DEFINITION of 'Early Warning Tests'

A series of financial ratios and other performance criteria used to identify insurance companies that may require additional monitoring by state insurance regulators. Early warning tests are designed by the National Association of Insurance Commissioners (NAIC) and help regulators reduce the risk of insurance companies becoming insolvent.

BREAKING DOWN 'Early Warning Tests'

Insurance companies are primarily regulated by state agencies rather than the federal government, and regulations may vary from state to state. Despite the varying regulations, all states have a common interest: limiting the possibility that an insurance company will become insolvent. This is for several reasons. First, insolvent insurers cannot pay claims made by policyholders, which hurts consumers and businesses that have experienced losses. Second, a few failing insurers can erode confidence in the wider insurance industry. Third, state regulators may be forced to step in and use resources to wind down the insurer.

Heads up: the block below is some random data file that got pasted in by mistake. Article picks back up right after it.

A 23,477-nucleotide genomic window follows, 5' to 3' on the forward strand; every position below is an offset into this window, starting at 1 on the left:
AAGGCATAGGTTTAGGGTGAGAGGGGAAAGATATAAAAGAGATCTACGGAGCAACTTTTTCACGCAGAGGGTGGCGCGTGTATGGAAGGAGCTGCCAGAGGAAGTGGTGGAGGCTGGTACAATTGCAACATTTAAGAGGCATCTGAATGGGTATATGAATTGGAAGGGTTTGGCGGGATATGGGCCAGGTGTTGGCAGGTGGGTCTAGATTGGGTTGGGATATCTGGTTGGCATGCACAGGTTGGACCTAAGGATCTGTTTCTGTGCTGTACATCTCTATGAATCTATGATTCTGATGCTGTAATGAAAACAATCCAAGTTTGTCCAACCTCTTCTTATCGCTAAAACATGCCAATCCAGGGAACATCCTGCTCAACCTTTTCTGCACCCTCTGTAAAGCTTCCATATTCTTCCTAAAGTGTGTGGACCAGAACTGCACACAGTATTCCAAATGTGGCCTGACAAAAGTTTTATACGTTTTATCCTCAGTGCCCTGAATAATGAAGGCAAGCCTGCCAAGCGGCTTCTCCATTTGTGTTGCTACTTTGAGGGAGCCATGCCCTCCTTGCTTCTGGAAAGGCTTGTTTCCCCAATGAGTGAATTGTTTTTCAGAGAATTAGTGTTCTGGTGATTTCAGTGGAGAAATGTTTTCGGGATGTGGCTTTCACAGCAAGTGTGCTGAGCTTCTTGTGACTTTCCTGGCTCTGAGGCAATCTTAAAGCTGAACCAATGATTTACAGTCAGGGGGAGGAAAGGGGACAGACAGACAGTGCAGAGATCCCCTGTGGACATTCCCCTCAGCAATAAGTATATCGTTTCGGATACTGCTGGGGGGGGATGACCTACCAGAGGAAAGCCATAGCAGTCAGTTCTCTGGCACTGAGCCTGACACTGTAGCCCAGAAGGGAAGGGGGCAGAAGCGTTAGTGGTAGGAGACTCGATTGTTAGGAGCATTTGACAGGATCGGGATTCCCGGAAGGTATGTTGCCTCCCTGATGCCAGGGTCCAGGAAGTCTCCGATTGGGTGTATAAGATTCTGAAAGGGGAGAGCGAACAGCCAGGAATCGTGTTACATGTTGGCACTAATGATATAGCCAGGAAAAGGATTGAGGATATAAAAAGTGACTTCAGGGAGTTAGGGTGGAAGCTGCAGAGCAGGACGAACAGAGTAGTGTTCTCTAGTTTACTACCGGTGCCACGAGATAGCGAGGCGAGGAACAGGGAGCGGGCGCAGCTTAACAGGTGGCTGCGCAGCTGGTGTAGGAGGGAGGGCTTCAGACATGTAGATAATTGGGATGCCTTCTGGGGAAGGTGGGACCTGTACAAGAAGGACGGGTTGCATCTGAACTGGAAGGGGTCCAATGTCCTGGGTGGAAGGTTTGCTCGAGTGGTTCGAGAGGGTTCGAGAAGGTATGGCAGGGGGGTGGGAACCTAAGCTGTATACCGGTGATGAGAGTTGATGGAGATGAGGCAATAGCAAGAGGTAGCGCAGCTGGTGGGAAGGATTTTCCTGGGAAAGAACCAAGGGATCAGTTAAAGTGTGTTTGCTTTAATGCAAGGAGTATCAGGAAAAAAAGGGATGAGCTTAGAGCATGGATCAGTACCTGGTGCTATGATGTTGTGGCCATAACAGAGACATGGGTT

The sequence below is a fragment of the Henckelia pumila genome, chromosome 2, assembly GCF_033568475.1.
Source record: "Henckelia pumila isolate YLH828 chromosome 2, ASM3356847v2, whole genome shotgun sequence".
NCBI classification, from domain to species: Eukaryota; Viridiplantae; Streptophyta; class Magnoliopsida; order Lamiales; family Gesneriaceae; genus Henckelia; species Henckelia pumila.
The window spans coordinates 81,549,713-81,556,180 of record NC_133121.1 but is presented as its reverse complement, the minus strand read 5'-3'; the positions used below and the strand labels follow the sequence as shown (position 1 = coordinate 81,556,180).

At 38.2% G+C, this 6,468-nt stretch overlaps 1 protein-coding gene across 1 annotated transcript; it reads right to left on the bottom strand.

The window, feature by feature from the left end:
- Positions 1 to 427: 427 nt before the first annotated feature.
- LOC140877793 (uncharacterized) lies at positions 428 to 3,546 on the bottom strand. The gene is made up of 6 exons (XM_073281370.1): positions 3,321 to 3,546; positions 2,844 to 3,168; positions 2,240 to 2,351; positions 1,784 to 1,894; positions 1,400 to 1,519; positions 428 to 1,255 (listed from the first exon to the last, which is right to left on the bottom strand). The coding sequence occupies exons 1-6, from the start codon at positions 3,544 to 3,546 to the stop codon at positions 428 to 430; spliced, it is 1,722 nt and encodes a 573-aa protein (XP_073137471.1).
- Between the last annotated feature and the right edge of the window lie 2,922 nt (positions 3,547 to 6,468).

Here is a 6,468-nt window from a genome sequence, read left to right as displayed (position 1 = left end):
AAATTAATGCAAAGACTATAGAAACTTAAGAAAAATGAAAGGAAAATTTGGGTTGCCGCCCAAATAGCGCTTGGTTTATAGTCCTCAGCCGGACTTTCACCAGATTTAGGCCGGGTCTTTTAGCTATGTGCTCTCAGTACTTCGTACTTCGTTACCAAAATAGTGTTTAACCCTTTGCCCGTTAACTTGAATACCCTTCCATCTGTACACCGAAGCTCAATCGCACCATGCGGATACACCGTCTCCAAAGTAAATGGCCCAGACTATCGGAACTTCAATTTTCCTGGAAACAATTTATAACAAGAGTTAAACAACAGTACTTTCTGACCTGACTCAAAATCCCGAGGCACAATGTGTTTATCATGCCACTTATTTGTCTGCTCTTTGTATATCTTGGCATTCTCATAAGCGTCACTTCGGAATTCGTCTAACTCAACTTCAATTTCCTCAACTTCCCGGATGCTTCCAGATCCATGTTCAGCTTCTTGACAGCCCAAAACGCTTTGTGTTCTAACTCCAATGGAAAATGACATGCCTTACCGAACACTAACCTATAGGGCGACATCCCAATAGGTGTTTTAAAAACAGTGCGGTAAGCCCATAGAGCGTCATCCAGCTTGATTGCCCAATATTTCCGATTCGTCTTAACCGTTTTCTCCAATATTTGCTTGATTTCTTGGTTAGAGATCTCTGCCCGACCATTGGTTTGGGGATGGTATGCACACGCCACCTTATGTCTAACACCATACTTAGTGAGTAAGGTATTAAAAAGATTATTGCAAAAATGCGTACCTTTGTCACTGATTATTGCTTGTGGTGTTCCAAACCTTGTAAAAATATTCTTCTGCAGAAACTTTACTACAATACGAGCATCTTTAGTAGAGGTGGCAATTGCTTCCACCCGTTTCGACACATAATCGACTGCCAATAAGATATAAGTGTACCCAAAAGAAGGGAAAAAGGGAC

Insurance companies are not allowed to declare bankruptcy, and must instead go through a protracted resolution process. Rather than discover that an insurer is in financial trouble after it is unable to make claims, regulators use early warning tests to monitor the financials of insurance companies and catch problems before they get out of hand. In some ways early warning tests are similar to the tests employed by bank regulators to determine if a bank has enough capital.

Early warning tests focus on how an insurer’s financials have changed from year to year. For example, tests look at increases or decreases in surplus, commissions and expenses, and premiums. Tests may also examine how an insurer invests its premiums, as well as how the insurer’s product mix has changed.

In most cases, state regulators do not make the results of early warning tests public, and only share the information with the companies involved. This approach is taken because the public may flee an insurer if they find out that the insurer has received a poor test score, which can exacerbate the insurer’s financial problems.

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